What can be done about an unsigned will?

WHAT CAN BE DONE ABOUT AN UNSIGNED WILL?

Most people know that for a Will to be valid it must be in writing and signed by the Testator in the presence of two witnesses who attest to signing the Will in the presence of the Testator.
What is less well known is that the Supreme Court has power to declare a Will valid even if that Will document is not properly signed or witnessed.

The Supreme Court will declare a document a valid Will if:-
1. There is a document by the deceased person;
2. That document fails to meet the signing requirements;
3. The document purports to state that it is the Will of the deceased; and
4. The Court is satisfied that some evidence exists that the deceased person intended that document to be their last Will. The Supreme Court has taken quite a liberal approach to this task.

The Court has declared a valid Will when dealing with:-
1. An electronic (not paper) document;
2. A photocopy of a Will (the original could not be found);
3. A document created on an iphone;
4. A DVD recording of a Will;
5. Unwitnessed handwritten amendments to a previous Will;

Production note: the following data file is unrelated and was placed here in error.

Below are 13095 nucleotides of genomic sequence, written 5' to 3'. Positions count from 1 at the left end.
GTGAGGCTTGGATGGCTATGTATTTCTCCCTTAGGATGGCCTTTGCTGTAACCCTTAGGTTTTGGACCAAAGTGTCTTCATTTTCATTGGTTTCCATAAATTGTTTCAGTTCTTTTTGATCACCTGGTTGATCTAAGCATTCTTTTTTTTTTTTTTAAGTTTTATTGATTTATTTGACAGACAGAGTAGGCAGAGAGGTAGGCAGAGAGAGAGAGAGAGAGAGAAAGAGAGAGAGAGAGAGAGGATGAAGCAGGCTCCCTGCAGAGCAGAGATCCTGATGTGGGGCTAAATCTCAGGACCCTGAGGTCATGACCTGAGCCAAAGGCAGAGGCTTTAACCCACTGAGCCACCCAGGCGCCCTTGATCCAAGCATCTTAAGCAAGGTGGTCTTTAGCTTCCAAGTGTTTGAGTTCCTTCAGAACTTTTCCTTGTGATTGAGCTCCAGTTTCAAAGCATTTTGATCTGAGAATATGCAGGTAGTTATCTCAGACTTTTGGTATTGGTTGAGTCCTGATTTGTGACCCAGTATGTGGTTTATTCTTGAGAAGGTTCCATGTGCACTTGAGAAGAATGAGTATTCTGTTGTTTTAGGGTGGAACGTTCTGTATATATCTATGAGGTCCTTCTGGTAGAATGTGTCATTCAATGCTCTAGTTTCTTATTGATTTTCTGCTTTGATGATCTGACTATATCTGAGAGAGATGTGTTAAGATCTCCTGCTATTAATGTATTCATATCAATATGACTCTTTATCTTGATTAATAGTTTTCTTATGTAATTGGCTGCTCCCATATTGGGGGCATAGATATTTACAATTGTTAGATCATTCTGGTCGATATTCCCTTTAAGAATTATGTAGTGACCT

6. An unwitnessed handwritten Will; and
7. Even an unsent text message.

As you might imagine the legal costs of having to prove these types of Wills is considerable. The safest and wisest course of action is to have a Solicitor prepare the Will and ensure it is properly signed and put away for safekeeping. The cost saving by doing this is enormous.
Sometimes the application of the rules of intestacy (i.e. how an estate is divided if the deceased person does not leave a Will), are inflexible and rather unjust. Those who are particularly at risk can be children from a previous marriage, step-children, estranged spouses, or financial dependents.

If you have an unsigned Will, or something that may appear to be intended to be a Will, or an amendment to a Will, it may be worth letting us give a legal opinion, or a second opinion about the validity of that document.

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